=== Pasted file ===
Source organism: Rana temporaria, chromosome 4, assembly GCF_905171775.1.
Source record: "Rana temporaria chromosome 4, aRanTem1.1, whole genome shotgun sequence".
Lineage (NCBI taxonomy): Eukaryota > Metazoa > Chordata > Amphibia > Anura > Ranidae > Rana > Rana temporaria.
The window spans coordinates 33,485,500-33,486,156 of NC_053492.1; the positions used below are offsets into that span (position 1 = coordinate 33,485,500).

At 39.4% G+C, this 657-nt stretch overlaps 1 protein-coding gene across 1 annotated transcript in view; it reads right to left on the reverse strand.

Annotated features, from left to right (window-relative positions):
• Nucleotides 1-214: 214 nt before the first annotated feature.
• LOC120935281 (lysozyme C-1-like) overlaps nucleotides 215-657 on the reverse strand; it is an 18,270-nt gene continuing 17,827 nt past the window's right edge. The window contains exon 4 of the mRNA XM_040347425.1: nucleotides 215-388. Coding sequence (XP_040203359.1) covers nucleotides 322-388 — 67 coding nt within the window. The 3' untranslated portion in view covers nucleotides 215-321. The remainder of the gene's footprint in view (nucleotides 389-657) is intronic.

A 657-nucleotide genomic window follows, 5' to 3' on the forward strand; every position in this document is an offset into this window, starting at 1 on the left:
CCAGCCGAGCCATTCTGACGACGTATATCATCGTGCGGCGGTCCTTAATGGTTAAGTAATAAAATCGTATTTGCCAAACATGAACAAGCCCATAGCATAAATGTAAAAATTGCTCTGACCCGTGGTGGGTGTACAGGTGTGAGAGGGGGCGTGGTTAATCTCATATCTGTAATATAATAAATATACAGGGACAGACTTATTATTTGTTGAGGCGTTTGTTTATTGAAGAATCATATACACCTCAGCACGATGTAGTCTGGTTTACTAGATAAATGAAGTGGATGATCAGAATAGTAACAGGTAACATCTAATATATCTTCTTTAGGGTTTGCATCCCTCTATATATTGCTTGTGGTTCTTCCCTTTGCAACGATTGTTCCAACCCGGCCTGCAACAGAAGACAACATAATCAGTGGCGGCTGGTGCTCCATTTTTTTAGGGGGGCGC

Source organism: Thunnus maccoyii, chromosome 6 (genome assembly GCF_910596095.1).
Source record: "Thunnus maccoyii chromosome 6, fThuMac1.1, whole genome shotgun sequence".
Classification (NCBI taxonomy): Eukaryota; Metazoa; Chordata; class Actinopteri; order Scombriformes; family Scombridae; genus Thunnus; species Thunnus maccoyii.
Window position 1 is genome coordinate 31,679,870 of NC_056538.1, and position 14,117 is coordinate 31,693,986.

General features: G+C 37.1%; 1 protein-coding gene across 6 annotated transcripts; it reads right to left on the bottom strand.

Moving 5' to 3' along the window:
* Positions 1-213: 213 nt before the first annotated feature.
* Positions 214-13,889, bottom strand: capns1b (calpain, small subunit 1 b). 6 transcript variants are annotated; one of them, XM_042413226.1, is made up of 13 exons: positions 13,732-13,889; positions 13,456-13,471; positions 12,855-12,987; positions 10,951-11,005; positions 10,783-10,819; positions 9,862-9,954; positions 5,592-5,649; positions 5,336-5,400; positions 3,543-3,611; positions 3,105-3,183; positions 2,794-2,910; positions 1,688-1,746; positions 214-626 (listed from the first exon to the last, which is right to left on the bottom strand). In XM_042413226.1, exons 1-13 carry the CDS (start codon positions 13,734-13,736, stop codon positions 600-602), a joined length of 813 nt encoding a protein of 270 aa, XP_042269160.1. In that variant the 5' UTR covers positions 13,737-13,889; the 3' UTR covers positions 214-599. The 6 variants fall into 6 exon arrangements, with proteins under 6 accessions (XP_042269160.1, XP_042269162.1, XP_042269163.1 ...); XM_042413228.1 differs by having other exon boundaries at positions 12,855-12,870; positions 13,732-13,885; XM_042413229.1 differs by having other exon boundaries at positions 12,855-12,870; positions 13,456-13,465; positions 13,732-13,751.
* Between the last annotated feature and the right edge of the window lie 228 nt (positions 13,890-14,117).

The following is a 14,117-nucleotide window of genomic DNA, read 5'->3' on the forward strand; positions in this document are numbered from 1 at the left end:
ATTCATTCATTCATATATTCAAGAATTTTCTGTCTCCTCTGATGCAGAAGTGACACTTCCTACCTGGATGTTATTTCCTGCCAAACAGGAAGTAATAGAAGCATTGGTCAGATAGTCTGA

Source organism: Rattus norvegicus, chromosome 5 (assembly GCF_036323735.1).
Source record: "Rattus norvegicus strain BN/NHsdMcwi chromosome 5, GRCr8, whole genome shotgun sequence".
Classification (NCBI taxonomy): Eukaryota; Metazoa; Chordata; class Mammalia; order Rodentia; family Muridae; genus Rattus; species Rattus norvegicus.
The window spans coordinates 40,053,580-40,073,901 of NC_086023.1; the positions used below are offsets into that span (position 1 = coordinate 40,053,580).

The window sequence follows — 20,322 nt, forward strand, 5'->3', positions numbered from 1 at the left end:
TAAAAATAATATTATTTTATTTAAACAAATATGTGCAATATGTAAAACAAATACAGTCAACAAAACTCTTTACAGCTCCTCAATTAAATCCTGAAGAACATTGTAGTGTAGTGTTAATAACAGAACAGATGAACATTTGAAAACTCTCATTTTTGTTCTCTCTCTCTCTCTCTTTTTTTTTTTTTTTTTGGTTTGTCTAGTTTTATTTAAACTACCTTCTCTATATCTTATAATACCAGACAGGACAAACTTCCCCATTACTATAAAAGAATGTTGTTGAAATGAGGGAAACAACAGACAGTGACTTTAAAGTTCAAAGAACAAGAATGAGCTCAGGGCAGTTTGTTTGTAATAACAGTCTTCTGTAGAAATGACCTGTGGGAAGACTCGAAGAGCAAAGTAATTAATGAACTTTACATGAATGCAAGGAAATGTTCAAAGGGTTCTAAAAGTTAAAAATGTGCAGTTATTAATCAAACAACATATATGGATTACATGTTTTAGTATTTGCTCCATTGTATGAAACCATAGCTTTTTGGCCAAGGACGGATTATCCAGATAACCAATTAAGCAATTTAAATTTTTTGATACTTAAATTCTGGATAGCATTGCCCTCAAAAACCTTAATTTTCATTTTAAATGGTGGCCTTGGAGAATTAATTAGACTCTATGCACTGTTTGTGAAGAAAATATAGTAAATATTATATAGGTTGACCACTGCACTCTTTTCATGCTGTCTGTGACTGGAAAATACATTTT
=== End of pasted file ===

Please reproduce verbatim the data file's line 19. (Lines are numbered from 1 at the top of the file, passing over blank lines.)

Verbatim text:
* Between the last annotated feature and the right edge of the window lie 228 nt (positions 13,890-14,117).